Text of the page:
'No: I found, indeed, some passages that, taken by themselves, might seem to contradict that opinion; but they will all bear a different construction to that which is commonly given, and in most the only difficulty is in the word which we translate "everlasting" or "eternal." I don't know the Greek, but I believe it strictly means for ages, and might signify either endless or long-enduring. And as for the danger of the belief, I would not publish it abroad if I thought any poor wretch would be likely to presume upon it to his own destruction, but it is a glorious thought to cherish in one's own heart, and I would not part with it for all the world can give!'

Pretty cool!   :gimmefive:
An excellent post!! We don't believe in the Lord just to escape God's wrath. We believe, give thanks and praise and worship to the Lord, because He is our Lord and Savior: He is everybody's Lord and Savior---"For it is written, As I live, says the Lord, Every knee shall bow to Me, AND EVERY TONGUE SHALL GIVE PRAISE TO GOD" Romans 14:11 NASB. 
"The Lord is good to all: and his tender mercies are over all his works." Psalm 145:9

Offline jabcat

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Re: UR in Old Books
« Reply #2 on: December 08, 2012, 09:11:34 AM »
 :thumbsup:   :dsunny:

Offline ded2daworld

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Re: UR in Old Books
« Reply #3 on: December 08, 2012, 02:50:59 PM »
 "Sooner or later your knee is gonna bow, so save yourself grief, and start doing it now"
    -Jeff Smith
  :laughing7: :dsunny: :Peace2:
« Last Edit: December 08, 2012, 09:40:25 PM by ded2daworld »
"Why do so many people think that the Bible is only inspired at certain points -  and that  THEY are inspired to pick out which points?"

Offline VineBranch

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Re: UR in Old Books
« Reply #4 on: December 08, 2012, 06:11:21 PM »
Thanks jab.

I found a copy of the The Tenant, look forward to reading it.  I've read her sisters but never anything by her.

You mentioned that you read two, could you share the title of the other one.

Does this passage suggest a discussion of something like purgitory?

Offline Molly

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Re: UR in Old Books
« Reply #5 on: December 08, 2012, 06:40:17 PM »
   The Narrow Way

 Anne Bronte [Acton Bell]



Believe not those who say
The upward path is smooth,
Lest thou shouldst stumble in the way,
And faint before the truth.

It is the only road
Unto the realms of joy;
But he who seeks that blest abode
Must all his powers employ.

Bright hopes and pure delight
Upon his course may beam,
And there, amid the sternest heights,
The sweetest flowerets gleam.

On all her breezes borne,
Earth yields no scents like those;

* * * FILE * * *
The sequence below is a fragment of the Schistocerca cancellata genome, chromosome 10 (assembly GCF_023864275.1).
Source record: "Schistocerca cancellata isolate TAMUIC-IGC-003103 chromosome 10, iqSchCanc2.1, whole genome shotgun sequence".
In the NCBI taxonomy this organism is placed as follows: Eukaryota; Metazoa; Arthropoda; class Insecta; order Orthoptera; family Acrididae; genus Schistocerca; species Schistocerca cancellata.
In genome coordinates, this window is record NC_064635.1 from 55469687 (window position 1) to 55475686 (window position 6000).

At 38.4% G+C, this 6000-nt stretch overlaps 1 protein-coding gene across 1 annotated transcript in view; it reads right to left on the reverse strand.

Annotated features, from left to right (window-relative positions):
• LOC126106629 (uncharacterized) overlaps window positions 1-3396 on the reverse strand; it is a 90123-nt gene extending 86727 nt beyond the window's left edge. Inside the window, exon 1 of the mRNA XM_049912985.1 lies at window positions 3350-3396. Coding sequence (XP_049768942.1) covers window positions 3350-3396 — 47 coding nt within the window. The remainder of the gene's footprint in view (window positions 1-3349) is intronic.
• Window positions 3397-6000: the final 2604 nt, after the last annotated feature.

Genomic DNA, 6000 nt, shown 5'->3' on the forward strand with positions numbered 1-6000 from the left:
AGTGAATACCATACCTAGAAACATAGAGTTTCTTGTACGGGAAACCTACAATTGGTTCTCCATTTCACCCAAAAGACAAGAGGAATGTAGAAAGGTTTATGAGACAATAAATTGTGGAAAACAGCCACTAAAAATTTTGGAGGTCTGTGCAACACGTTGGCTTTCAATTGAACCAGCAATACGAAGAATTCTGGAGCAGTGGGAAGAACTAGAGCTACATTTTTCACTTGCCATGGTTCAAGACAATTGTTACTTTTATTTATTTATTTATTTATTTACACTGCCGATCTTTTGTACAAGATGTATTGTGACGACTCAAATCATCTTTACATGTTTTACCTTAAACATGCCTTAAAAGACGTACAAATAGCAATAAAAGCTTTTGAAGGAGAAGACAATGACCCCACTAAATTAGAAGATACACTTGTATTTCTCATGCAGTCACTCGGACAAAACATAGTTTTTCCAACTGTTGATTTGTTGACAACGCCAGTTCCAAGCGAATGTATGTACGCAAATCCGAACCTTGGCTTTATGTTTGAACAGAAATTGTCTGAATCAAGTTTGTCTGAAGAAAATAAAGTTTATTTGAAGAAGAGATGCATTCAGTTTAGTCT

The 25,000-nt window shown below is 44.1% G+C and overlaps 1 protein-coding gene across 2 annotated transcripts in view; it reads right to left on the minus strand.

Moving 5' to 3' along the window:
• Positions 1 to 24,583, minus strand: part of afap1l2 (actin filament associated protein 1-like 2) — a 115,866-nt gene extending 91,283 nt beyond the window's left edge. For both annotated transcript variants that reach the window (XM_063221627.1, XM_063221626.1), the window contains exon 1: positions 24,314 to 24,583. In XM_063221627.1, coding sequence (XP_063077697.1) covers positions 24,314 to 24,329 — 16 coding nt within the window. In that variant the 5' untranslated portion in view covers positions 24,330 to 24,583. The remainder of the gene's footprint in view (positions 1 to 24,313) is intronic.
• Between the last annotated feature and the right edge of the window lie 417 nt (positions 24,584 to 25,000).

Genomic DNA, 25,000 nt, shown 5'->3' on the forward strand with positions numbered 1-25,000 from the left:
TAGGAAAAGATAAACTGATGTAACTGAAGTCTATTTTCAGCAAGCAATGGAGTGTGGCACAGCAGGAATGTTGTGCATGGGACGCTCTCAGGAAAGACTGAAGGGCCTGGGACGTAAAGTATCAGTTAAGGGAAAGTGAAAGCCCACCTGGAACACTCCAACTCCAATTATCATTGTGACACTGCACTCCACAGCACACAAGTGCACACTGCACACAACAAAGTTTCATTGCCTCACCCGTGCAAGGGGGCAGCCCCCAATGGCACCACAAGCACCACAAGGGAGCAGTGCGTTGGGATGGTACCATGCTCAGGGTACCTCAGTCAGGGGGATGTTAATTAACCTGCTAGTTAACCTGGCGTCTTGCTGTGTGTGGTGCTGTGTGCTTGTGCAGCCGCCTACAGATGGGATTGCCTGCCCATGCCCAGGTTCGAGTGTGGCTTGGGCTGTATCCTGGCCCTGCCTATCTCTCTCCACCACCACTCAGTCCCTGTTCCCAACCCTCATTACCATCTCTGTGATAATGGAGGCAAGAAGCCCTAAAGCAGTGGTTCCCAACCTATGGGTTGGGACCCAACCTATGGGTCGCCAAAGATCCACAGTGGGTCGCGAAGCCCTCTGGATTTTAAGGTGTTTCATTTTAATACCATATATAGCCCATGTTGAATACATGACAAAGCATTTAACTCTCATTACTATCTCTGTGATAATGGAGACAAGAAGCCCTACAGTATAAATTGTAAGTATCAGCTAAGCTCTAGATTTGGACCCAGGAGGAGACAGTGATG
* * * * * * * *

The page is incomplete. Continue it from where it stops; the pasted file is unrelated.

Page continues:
But he that dares not gasp the thorn
Should never crave the rose.

Arm--arm thee for the fight!
Cast useless loads away;
Watch through the darkest hours of night;
Toil through the hottest day.

Crush pride into the dust,
Or thou must needs be slack;
And trample down rebellious lust,
Or it will hold thee back.

Seek not thy honour here;
Waive pleasure and renown;
The world's dread scoff undaunted bear,
And face its deadliest frown.

To labour and to love,
To pardon and endure,
To lift thy heart to God above,
And keep thy conscience pure;

Be this thy constant aim,
Thy hope, thy chief delight;
What matter who should whisper blame
Or who should scorn or slight?

What matter, if thy God approve,
And if, within thy breast,
Thou feel the comfort of His love,
The earnest of His rest?



Offline jabcat

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Re: UR in Old Books
« Reply #6 on: December 08, 2012, 09:47:26 PM »
Nice poem.

Thanks jab.

I found a copy of the The Tenant, look forward to reading it.  I've read her sisters but never anything by her.

You mentioned that you read two, could you share the title of the other one.

Does this passage suggest a discussion of something like purgitory?

Great.  Actually, that was pretty much the discussion as far as the "religious" part of it as I recall.  Her aunt, earlier in the book had been trying to convince her the man wasn't someone she should be marrying, had a bad character/habits, etc..finally she told her aunt she was more serious about marrying him, and i guess the aunt pulled the "hell" card  lol.  So then Helen came back with the great UR quotes. 

Offline jabcat

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Re: UR in Old Books
« Reply #7 on: December 09, 2012, 02:00:45 AM »

An excellent post!! He is everybody's Lord and Savior---"For it is written, As I live, says the Lord, Every knee shall bow to Me, AND EVERY TONGUE SHALL GIVE PRAISE TO GOD" Romans 14:11 NASB.

"Now we believe, not just because of what you told us, but because we have heard him ourselves. Now we know that he is indeed the Savior of the world." Jn. 4:42

Holding fast the faithful word as he has been taught, that he may be able by sound doctrine both to exhort and to refute the opposition. Titus 1:9

Offline jabcat

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Re: UR in Old Books
« Reply #8 on: December 09, 2012, 04:46:51 AM »
rj, I'm pretty sure the other book was Uncle Tom's Cabin.